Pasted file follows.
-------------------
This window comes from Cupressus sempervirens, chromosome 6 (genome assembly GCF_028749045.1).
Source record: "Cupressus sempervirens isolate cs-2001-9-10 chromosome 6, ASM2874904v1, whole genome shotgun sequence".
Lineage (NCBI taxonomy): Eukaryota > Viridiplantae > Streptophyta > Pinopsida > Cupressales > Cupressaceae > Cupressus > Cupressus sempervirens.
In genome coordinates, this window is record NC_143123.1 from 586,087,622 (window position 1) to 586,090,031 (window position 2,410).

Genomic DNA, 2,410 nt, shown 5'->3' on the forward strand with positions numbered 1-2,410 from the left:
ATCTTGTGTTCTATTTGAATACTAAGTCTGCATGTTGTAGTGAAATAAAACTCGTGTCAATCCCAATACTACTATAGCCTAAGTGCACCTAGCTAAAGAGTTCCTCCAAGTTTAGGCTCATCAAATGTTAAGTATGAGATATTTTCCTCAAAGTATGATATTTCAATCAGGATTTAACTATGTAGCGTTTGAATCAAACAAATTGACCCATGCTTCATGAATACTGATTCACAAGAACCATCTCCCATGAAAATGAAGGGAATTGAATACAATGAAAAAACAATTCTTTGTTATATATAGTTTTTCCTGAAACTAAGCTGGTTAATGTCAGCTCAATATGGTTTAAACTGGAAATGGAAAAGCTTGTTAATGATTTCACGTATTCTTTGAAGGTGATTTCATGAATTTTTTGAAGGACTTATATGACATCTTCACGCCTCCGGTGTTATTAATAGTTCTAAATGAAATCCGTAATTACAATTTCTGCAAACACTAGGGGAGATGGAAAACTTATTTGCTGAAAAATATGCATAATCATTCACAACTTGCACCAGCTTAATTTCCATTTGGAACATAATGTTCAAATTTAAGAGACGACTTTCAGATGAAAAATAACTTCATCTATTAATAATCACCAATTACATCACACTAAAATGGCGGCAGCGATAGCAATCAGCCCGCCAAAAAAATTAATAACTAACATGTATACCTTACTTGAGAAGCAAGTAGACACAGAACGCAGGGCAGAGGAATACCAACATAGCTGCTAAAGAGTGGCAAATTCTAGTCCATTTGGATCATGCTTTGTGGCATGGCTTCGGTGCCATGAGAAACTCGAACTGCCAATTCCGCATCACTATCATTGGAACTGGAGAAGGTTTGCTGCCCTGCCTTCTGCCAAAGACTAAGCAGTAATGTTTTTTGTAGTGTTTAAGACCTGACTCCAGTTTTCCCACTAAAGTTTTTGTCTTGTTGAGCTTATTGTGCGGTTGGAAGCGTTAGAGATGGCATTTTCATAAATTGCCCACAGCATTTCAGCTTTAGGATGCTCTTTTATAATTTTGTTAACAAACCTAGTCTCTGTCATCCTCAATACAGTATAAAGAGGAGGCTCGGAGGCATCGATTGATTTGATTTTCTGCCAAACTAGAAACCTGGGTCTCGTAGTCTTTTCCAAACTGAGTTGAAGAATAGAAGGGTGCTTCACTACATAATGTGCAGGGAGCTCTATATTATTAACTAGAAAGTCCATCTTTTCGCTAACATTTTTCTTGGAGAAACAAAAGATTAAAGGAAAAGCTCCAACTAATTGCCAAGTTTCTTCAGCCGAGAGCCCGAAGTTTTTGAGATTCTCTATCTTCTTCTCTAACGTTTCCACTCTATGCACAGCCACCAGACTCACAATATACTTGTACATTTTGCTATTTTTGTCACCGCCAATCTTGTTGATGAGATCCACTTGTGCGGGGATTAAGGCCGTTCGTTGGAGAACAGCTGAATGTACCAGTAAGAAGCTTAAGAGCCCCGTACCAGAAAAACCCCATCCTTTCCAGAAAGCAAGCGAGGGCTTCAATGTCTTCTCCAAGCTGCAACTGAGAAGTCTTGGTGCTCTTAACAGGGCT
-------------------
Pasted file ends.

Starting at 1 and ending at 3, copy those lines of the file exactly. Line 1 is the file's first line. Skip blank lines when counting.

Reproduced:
This window comes from Cupressus sempervirens, chromosome 6 (genome assembly GCF_028749045.1).
Source record: "Cupressus sempervirens isolate cs-2001-9-10 chromosome 6, ASM2874904v1, whole genome shotgun sequence".
Lineage (NCBI taxonomy): Eukaryota > Viridiplantae > Streptophyta > Pinopsida > Cupressales > Cupressaceae > Cupressus > Cupressus sempervirens.